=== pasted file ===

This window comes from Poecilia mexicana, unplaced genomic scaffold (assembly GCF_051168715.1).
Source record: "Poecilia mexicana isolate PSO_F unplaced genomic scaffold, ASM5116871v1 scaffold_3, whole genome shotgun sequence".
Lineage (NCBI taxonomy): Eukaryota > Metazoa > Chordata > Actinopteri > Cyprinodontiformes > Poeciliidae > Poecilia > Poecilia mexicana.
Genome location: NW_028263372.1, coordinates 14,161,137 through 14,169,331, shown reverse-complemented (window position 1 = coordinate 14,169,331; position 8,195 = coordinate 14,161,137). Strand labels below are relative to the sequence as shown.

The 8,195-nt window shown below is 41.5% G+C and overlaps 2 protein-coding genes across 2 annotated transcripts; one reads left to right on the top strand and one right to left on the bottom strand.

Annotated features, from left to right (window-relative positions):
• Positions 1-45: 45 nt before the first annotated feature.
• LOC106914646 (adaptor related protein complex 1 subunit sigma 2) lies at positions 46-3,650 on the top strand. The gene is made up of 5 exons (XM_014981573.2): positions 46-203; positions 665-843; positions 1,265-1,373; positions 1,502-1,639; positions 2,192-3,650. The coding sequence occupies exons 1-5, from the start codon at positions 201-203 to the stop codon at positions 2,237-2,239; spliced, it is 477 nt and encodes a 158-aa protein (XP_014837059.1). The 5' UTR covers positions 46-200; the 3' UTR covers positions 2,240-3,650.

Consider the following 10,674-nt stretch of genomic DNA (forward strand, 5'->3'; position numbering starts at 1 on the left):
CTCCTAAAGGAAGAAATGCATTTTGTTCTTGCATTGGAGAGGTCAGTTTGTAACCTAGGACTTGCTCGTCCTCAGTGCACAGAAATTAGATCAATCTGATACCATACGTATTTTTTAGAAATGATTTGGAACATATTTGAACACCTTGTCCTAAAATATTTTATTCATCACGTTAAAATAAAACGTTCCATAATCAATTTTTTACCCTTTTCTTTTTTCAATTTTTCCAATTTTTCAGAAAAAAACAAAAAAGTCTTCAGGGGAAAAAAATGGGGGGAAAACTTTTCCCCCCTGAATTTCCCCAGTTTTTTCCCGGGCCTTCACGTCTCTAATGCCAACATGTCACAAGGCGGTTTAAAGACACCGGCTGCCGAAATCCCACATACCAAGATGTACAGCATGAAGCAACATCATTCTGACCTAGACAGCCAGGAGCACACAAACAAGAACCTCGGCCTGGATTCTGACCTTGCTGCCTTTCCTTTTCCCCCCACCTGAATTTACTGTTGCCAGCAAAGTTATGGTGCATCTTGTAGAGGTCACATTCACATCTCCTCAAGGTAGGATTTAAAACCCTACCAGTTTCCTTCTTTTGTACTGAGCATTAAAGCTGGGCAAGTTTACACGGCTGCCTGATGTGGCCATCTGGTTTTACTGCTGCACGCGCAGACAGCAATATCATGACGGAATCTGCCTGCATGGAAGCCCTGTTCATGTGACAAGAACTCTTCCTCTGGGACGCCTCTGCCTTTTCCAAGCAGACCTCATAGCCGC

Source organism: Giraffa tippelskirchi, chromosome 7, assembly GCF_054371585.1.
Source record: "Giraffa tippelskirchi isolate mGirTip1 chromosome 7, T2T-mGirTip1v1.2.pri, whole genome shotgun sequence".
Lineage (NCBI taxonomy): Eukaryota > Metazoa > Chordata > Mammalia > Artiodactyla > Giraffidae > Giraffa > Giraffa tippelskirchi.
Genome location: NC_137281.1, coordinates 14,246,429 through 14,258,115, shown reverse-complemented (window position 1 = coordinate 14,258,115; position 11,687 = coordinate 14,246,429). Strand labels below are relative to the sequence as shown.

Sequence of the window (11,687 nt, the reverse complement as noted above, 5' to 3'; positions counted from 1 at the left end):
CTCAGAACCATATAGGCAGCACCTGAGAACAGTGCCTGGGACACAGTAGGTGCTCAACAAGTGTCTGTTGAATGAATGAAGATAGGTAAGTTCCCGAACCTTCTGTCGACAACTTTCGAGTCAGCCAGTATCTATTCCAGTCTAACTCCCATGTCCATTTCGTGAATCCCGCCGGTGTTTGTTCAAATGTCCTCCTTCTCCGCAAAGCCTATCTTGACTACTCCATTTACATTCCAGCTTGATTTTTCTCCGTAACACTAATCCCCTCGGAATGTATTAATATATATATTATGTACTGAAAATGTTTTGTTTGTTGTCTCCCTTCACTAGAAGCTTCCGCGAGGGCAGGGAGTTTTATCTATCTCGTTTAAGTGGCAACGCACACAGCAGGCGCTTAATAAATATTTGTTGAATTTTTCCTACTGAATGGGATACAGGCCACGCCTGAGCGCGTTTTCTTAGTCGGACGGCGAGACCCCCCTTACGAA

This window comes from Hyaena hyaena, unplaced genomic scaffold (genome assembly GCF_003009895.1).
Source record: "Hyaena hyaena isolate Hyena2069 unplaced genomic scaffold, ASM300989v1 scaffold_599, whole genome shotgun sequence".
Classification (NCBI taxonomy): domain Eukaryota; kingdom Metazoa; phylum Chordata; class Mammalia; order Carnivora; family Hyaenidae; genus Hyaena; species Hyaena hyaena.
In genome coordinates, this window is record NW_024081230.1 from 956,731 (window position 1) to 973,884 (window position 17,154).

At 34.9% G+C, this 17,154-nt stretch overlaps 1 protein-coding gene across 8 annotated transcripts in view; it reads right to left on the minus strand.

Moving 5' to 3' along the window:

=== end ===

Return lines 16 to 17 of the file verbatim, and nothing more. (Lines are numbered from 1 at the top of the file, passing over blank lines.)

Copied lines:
CTCAGAACCATATAGGCAGCACCTGAGAACAGTGCCTGGGACACAGTAGGTGCTCAACAAGTGTCTGTTGAATGAATGAAGATAGGTAAGTTCCCGAACCTTCTGTCGACAACTTTCGAGTCAGCCAGTATCTATTCCAGTCTAACTCCCATGTCCATTTCGTGAATCCCGCCGGTGTTTGTTCAAATGTCCTCCTTCTCCGCAAAGCCTATCTTGACTACTCCATTTACATTCCAGCTTGATTTTTCTCCGTAACACTAATCCCCTCGGAATGTATTAATATATATATTATGTACTGAAAATGTTTTGTTTGTTGTCTCCCTTCACTAGAAGCTTCCGCGAGGGCAGGGAGTTTTATCTATCTCGTTTAAGTGGCAACGCACACAGCAGGCGCTTAATAAATATTTGTTGAATTTTTCCTACTGAATGGGATACAGGCCACGCCTGAGCGCGTTTTCTTAGTCGGACGGCGAGACCCCCCTTACGAA

This window comes from Hyaena hyaena, unplaced genomic scaffold (genome assembly GCF_003009895.1).